First, I must say, and truly mean it, that you have a definite poetic sense, and inclination, gift. The question is now what you do with it. That depends on how much poetry means to you, and how much you feel the need of writing it. But one thing should be clear. The difference between what poetry means to you and how much of a need (I did not say “wish”) you have to write it. About need (I don’t mean in any vague romantic sense) you have to write it. A mere inclination can be the signal of a need, a need coming on as it were. 

The poems you send me show that you have a real sense of what you are doing. All the poems show that, even “Crazy Mothers”. (It does too, but wanders, etc. We’ll come to that again.) The other three have a definite over-all structure moving toward the point. The very last line of “Bonnie” is as an end splendid. The careful reservation of “not by much” suddenly makes that image, and all preceding statements come “true”. The implied carefulness and literalism of that phrase makes everything preceding “measurable” and therefore true. A splendid stroke as an “understatement.” Understatement can often be more persuasive than any over-statement. 

Some of your imagery is sudden, arresting, and fine. I have already touched on the end of “Bonnie”, where the image is implied in the act of measuring. The end of “Monologue” is based on the opening door — which is both a literal act involving the discovery of the children, but picks up and makes newly vivid the discovery of the both of “you”. The poem is splendidly built to that moment. In “Inland”, the images given or suggested in “squabbling decibels”, “the oceans gnawing on rocks” and the whole series of effects following, especially the sudden appearance of a literal piece of realism in buoy lines, then the “padded” howls and “cotton fog”. And the climax of the poem is wonderful — immediately shocking then wonderfully right. The phrase “heart’s eyes” set up the last image wonderfully. 

Darling, I could go on. For instance, the very realistic touches of factual details and language, realistic details, about oxygen, houses, leaves, etc. 

Let’s come to another point. As I’ve said I think that the poems are extraordinarily effective. The question is now about how much you make of poetry. I know perfectly well what the pressures of a mother’s life can be. I have seen it with my eyes. Going at your poetry seriously means taking time, consistently. It isn’t so much how how much time you take, but of consistency. What I may timidly suggest in the face of natural demands on you may seem foolish, and I don’t expect any kind of answer from you. I am mailing you one of the later versions of Understanding Poetry, which first appeared in 1939.2 I do not mean that you should think of reading every damned word, but I do think, if you read it at all, you should do so in the present sequence. In any case there is also an anthology. The poems are selected as raising certain questions in sequence, but if that isn’t interesting or useful to you, it is a sort of anthology. But remember that it is NOT intended as a collection of “great poems”. Though many are of that general nature.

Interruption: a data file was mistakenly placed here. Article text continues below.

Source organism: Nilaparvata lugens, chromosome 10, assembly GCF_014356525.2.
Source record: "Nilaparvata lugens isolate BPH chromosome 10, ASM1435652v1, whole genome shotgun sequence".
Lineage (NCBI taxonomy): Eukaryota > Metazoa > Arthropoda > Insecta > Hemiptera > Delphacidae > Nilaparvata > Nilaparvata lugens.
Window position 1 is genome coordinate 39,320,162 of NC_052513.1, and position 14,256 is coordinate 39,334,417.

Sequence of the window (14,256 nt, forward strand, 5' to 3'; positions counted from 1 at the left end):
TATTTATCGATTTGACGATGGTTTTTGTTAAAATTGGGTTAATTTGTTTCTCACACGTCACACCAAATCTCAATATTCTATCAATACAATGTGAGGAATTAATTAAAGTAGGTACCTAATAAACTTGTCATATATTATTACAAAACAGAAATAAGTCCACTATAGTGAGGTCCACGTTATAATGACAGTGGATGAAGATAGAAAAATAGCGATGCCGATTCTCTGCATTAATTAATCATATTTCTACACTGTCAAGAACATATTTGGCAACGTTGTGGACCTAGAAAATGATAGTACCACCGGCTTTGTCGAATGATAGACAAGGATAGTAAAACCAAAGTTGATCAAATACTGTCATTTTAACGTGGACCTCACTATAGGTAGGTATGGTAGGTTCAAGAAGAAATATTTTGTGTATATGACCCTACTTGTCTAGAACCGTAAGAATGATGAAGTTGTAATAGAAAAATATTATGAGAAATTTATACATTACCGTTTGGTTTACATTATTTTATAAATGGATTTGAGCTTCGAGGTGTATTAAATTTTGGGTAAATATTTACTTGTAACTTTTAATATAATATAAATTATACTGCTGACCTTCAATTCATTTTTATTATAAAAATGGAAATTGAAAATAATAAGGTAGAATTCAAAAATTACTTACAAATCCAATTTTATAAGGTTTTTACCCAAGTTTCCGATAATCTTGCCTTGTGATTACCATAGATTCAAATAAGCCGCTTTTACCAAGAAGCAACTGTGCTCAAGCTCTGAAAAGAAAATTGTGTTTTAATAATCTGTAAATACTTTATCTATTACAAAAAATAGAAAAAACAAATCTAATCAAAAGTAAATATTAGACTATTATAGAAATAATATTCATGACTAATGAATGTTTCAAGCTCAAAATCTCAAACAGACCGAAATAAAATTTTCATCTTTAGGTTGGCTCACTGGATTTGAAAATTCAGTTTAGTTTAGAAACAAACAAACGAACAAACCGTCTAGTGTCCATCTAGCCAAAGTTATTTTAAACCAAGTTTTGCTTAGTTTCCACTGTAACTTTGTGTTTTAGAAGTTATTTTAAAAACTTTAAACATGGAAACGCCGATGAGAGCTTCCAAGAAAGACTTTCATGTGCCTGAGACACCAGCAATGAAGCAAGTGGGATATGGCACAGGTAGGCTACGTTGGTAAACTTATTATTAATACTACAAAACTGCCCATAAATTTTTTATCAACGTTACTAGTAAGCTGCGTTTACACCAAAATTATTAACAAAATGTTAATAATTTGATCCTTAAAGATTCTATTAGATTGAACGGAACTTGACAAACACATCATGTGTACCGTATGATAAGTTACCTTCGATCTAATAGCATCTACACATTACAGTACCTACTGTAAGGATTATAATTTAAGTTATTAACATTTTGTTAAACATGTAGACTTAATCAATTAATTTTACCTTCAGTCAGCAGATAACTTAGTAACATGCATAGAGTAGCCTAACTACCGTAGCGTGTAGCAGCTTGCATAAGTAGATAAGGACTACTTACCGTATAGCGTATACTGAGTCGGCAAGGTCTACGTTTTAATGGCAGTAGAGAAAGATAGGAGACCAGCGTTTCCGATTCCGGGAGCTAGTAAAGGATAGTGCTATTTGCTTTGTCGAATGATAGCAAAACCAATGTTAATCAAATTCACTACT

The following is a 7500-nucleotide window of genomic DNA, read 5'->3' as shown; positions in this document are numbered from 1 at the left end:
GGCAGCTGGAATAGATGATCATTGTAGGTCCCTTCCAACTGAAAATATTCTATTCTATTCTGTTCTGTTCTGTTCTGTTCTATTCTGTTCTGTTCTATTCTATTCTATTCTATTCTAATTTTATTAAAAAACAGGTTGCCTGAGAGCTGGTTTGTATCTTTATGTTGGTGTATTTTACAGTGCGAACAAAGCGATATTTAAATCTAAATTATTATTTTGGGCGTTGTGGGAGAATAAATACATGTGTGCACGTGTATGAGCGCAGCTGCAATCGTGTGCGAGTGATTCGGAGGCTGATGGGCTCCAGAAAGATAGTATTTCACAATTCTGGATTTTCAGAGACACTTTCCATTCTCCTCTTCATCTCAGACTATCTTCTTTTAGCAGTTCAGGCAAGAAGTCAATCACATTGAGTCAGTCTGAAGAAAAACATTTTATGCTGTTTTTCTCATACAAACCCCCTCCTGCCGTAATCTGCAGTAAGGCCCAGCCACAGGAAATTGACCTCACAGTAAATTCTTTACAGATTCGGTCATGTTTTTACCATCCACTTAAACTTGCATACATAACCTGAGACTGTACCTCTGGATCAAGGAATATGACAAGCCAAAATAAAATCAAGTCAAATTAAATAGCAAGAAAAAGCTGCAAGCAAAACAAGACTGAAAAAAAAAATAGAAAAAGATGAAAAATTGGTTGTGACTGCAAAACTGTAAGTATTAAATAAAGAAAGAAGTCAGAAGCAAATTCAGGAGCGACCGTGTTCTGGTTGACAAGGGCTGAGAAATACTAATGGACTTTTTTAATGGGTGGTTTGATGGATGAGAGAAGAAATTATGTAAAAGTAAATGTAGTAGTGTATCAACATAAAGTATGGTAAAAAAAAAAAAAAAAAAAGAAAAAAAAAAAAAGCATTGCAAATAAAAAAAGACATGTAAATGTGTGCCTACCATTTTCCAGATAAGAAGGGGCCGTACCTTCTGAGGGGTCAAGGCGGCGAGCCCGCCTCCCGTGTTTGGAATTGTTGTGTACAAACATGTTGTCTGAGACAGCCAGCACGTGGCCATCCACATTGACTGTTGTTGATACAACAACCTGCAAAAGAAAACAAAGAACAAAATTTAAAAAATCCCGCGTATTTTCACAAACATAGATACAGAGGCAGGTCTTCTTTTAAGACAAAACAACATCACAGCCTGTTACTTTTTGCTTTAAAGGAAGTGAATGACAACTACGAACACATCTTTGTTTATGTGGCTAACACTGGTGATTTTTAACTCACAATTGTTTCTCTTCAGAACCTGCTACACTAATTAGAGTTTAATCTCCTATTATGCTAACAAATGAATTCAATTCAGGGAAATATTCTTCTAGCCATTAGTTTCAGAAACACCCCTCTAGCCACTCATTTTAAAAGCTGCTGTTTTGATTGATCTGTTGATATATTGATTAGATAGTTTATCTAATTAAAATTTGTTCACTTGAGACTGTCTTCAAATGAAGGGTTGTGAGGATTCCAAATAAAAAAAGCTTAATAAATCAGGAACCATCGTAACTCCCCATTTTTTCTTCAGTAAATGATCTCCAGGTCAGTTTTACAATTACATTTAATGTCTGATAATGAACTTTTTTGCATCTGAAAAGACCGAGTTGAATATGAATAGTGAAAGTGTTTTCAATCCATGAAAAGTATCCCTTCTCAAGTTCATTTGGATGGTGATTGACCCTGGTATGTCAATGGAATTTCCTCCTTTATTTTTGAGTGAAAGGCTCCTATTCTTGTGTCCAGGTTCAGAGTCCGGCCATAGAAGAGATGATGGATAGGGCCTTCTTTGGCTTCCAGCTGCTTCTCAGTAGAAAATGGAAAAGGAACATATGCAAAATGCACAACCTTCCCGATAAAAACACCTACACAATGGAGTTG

I must say again I really find your poems very impressive. 

I do wish that you might begin to use rhyme. It is not a bondage. It is a suggestive resource. The random word may bring a profound suggestion. AND IT KEEPS THE WRITER FROM JUST BABBLING ON. Also I think that you might give close attention to metrical and rhythmical effects. I don’t mean merely in writing but in reading. It is the only way to sharpen your ear for your own work.

I sound like a retired schoolteacher. Well, God damn it, I am. 

Dear Rebecca. We love you, all in this house love you. We hate the fact that we see you so infrequently.    

Ever yours, ever, ever Red

I must say that your friend Greta3 strikes me — strikes us — as very remarkable in all sorts of ways, even as a cow-puncher. It would be a privilege to see her often.


* * *


That Warren responded to the letter in such detail is itself remarkable considering his physical state at the time of writing. In his 80s, Warren’s voice was deteriorating: “Speaking is now a problem,” he explained to a friend in late 1985, citing periodic problems with “enunciation and voice-volume, etc.” (Blotner 475). More importantly, he had recently been diagnosed with prostate cancer, and he continued to suffer from osteoarthritis (474), surely making even typing a painful exercise. Indeed, only three weeks earlier, on October 2, he wrote to Harriett Owsley, the widow of Warren’s friend and fellow Agrarian Frank Owsley, that “[a]t the moment I can scarcely write a letter” (488).